Not sure why I'm doing it, maybe I am bored at work, but there is a huge interview with da Hammer on Gazeta.pl. I will translate some the most interesting parts for you guys, as there is more to The Hammer then you know ;)
On being recognized in Phoenix:
He met with the journalist in an appartment building where he lives. The elevator guy looks at Gortat for a while and goes:
-Don't you play for the Suns?
-... and what's your name?
- Grant Hill!
On double-doubles and January Hammertime
"I don't think it will end, I'm not a fluke. I just see in what kind of cage I was kept in Orlando. Now I'm in Phoenix, I'm 26 and in my prime, maybe it was meant to be - be the sub for the best center in the league for 3 years, get clobbered every day by the toughest guy on earth, and then when I still feel great physically be able to show my game.
Orlando was a cell or a good school?
There was a lot of players in the NBA who signed big contracts early in their career, were thrown into deep water and drowned. I experienced a lot of things in Orlando - there were games where I played 20-30 minutes deep in the play-offs, I played in the Finals. In the early seasons I have learned a great deal, I had a great coach who taught me the defensive mentality and on-court discipline. That shaped me as a player and helps me now, also, because I didn't play much I have huge hunger to play. I had a few great games in Phoenix but it is still not even close to being enough. I will murder and kill (wow, exact words) until I get bored (laughs). It's not gonna be soon, because I was sitting and watching for almost 4 years. It's payback time now...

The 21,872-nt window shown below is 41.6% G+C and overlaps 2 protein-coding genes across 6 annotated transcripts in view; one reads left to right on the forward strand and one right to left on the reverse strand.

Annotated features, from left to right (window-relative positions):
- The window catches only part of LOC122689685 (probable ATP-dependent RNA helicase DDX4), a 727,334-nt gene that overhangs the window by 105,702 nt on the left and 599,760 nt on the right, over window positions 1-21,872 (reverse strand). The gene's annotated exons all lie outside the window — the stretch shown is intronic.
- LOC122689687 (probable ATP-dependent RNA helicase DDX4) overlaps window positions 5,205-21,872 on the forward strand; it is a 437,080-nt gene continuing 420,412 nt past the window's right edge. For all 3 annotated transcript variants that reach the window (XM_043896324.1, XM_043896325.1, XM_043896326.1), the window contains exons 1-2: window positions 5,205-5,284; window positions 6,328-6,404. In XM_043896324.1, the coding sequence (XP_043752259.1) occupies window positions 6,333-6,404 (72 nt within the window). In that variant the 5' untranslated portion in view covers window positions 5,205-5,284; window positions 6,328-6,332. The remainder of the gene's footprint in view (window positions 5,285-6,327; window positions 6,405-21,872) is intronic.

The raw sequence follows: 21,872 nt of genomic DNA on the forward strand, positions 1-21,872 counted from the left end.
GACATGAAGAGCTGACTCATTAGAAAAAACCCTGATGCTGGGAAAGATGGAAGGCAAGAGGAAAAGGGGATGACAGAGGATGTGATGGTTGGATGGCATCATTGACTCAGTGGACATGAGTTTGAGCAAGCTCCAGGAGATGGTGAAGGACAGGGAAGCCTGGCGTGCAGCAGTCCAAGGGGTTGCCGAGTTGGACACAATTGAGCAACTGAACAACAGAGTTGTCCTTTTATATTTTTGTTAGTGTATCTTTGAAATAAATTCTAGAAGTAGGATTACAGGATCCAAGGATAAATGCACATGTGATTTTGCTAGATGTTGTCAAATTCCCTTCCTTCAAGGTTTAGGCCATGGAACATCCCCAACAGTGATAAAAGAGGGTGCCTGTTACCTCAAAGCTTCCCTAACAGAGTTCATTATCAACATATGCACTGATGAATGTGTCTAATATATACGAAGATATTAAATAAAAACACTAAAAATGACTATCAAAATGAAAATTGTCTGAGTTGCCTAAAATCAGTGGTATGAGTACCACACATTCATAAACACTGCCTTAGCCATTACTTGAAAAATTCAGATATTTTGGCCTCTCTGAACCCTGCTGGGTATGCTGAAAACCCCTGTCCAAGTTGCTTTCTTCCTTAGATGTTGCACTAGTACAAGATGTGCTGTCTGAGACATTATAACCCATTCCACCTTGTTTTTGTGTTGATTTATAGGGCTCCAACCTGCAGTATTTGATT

Why such discipline? Why are you so stubborn?
After my parents I guess. They always told me it will be a problem down the road. But on the other hand - when I have a goal, I will do 100% to reach it, even of the road is long. My mom told me I will get bored by sports, but each day I walked 20 minutes each way for my soccer training. I'm a hardworker after my parents too. I like to be tortured in training, again and again. My coach in Cologne (Germany) taught me that. He always told me that hard work got him where his at. It's important that I started playing Basketball very late and I had this hunger all the time. Other players at 18 were already tired and bored, because it was their 5-6 year of training and I couldn't wait to practise, I often came to the facility 1,5 hours before the actual training. In Germany I was also given a whole lot of theoretical knowledge and I wanted to know more and more. After all these years donkey work is just a habit...
You have always dreamed of the NBA? When you were 20 did you think you will once play there?
No. Not at all. I remember watching the 2005 Finals at 4 at night and thinking - there is no chance I will play there. I always said it was my dream, but along the way I was never really sure it would happen. A year later I took part in a camp for tall guys where I handled players like Johan Petro, Mile Ilic, other guys in higher regard than me. That's when NBA scouts started talking about my physical abilities. It got me going, but I had my doubts when the Magic sent me back to Europe after another Summer League.
Is this streak (end of January) a new chapter of your career? How much is Nash helping?